First cuckoo of spring …

On a day that feels nothing like spring, bleak, cold windy and wet, snowfalls down to 600 metres …

Horsfield’s Bronze-Cuckoo

Birdlife tells us …

It usually parasitises bird species that build dome nests such as fairy-wrens and thornbills, but may also parasitise the open cup nests of other species, such as the White-fronted Chat.

Around here that means the Superb Fairywrens need to look out.

Another Day, Another Silo …

Rochester this time, a small town on the Campaspe River in northern Victoria.

Rochester, Vic

The artist is Jimmy Beattie aka Dvate and the subjects are a Squirrel Glider and a Sacred Kingfisher. The glider is a rare resident in the woods along the Campaspe while the kingfisher is a fairly common and colorful summer visitor. The medium is acrylic on silo.

Rochester, Vic

Dvate has painted another silo near Benalla which I hope to catch up with soon.

Many more places possessed of silos are queueing up for a painting. As an art critic I am entering a burgeoning field. I hear there are some north of the border as well.

August …

The odd Wood Duck is wandering around the Victorian Goldfields with a trail of little Wood Ducks in tow. Little Ravens are gathering nesting material. The nice days of late winter really are nice. Spring has served notice of its intentions.

The winter visitors are leaving. Over in Newstead 45km away Geoff Park  reports the departure of the Flame Robins. They are heading for the hills now. It was a good year for them over there. We have had none overwinter on the McGee country estate this year and few in the neighbourhood but I did run into a flock on the move through Paddys Ranges State Park the other day.

Other birds are also on the move. It’s a good time to turn up species that are just passing through. They all add to the fun. Cuckoos will soon be here. The bad days are still wintry, however, and the last couple have let us know that it’s too soon to plant anything that is not frost hardy.

The other day I was surprised to find a solitary Barcoo Bantam rushing past as I worked (no, slaved) in the garden. It was a first for the property list. Their correct name is Black-tailed Native Hen. They are denizens of lignum swamps and have a knack of turning up out of the blue after rain even in places that have been dry for years. One on its own is unusual so I have no idea why it was passing through. Other parts of Australia though are in serious drought so it may not be the only refugee we see. Another influx of Budgerigars would be nice.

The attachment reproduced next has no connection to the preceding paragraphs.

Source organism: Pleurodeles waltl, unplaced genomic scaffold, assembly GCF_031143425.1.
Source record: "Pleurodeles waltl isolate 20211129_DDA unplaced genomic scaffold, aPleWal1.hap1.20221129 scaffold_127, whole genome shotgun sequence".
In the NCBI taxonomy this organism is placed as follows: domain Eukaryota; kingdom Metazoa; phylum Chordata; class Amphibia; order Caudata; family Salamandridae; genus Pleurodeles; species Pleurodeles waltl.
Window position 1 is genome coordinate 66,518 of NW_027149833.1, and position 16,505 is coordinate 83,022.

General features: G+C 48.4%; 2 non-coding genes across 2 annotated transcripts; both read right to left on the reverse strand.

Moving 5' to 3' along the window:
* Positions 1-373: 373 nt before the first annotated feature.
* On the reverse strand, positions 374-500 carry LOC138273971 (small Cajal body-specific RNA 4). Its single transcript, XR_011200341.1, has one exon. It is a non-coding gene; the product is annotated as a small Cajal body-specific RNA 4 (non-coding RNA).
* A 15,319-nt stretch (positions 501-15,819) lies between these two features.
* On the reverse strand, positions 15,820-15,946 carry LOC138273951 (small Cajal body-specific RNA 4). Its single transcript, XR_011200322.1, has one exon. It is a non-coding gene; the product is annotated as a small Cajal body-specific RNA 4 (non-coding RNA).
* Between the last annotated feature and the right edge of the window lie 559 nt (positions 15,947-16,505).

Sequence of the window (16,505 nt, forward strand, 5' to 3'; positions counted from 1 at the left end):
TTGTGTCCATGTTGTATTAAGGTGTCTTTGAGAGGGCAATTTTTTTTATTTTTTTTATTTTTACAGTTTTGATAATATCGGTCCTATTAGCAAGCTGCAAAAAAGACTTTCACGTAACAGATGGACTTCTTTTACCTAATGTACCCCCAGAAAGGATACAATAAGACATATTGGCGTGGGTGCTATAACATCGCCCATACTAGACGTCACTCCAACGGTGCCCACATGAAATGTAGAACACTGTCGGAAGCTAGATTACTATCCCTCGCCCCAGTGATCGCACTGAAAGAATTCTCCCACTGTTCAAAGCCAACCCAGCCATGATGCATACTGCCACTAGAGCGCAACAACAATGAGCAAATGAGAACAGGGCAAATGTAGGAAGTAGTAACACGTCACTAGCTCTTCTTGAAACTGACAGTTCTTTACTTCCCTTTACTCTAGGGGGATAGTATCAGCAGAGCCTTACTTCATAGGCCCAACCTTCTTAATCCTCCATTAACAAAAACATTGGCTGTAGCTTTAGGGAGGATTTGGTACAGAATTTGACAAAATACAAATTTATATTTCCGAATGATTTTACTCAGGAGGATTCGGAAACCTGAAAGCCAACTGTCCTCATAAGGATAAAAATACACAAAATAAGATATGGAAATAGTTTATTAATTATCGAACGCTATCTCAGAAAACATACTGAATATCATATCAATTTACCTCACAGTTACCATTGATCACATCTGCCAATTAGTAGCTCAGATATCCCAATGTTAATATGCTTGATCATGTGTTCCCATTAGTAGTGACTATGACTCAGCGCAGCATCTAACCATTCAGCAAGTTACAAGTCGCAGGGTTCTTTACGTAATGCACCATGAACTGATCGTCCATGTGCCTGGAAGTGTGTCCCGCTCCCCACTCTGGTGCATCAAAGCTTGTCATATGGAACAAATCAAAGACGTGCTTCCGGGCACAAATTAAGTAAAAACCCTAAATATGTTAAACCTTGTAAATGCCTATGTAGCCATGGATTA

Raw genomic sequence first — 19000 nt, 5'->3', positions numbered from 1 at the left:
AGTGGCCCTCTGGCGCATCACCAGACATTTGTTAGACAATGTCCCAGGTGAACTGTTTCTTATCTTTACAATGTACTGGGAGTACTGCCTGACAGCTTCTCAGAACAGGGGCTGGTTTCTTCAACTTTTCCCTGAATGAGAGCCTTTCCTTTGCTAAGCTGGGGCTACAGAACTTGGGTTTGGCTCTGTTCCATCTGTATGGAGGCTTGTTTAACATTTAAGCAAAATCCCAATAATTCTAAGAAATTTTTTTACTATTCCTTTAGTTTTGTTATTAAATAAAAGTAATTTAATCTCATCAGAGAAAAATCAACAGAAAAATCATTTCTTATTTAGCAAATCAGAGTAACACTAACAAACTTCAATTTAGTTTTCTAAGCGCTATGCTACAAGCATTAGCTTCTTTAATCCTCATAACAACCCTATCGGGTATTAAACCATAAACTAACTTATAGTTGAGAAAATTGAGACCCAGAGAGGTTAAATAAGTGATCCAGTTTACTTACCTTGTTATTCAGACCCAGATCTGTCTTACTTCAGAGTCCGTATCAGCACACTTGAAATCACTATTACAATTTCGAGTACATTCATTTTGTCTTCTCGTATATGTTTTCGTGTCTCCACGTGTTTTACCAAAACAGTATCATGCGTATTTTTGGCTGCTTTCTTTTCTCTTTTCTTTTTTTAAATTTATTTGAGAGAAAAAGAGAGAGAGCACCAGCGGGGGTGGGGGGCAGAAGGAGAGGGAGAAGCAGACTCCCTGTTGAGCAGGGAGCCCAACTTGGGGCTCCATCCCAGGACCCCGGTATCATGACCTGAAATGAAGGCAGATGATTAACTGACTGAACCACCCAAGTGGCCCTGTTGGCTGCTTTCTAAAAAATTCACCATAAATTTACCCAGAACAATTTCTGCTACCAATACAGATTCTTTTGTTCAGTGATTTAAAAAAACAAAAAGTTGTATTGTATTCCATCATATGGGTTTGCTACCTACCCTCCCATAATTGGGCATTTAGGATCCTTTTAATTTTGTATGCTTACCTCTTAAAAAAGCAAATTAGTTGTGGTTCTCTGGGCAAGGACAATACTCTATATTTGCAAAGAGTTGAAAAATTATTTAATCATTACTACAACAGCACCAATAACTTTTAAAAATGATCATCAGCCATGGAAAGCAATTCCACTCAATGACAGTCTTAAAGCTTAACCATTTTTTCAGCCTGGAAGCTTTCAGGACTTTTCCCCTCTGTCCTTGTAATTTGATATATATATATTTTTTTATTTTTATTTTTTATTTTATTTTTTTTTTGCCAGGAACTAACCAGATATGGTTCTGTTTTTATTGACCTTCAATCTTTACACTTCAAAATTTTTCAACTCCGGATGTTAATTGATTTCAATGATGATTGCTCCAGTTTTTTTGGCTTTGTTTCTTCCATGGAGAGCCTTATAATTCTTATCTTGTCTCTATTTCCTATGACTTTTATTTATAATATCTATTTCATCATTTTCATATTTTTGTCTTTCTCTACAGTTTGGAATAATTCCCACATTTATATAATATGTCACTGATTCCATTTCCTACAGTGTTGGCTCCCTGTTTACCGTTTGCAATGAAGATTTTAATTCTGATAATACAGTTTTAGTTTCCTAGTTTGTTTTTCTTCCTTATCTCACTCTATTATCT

And bear in mind that most of the western half of the continent is desert anyway.

Our dryish part of Victoria is in better shape. The estate is pretty much on the average for winter rain, our tanks are full (we can shower and wash our clothes, drink water in stead of wine) and the paddocks are green. If it keeps up there will be a good crop of hay. The view westwards yesterday tells the story …

Was it about to rain? Indeed it was, but only briefly.

In a couple of weeks time I will be driving through the heart of the drought. I’m sure the photos I take there will be in stark contrast to this one.

Endangered …

Sadly a Polar Bear was shot dead on Svalbard last week.

photo AP

The German Hapag Lloyd Cruises company, which operates the MS Bremen, told The Associated Press that two polar bear guards from their ship went on the island and one of them “was attacked by a polar bear and injured on his head”. The polar bear was then shot dead “in an act of self-defence” by the second guard, spokeswoman Negar Etminan said.

The injured man was evacuated to Longyearbyen where he was treated for non-life threatening injuries.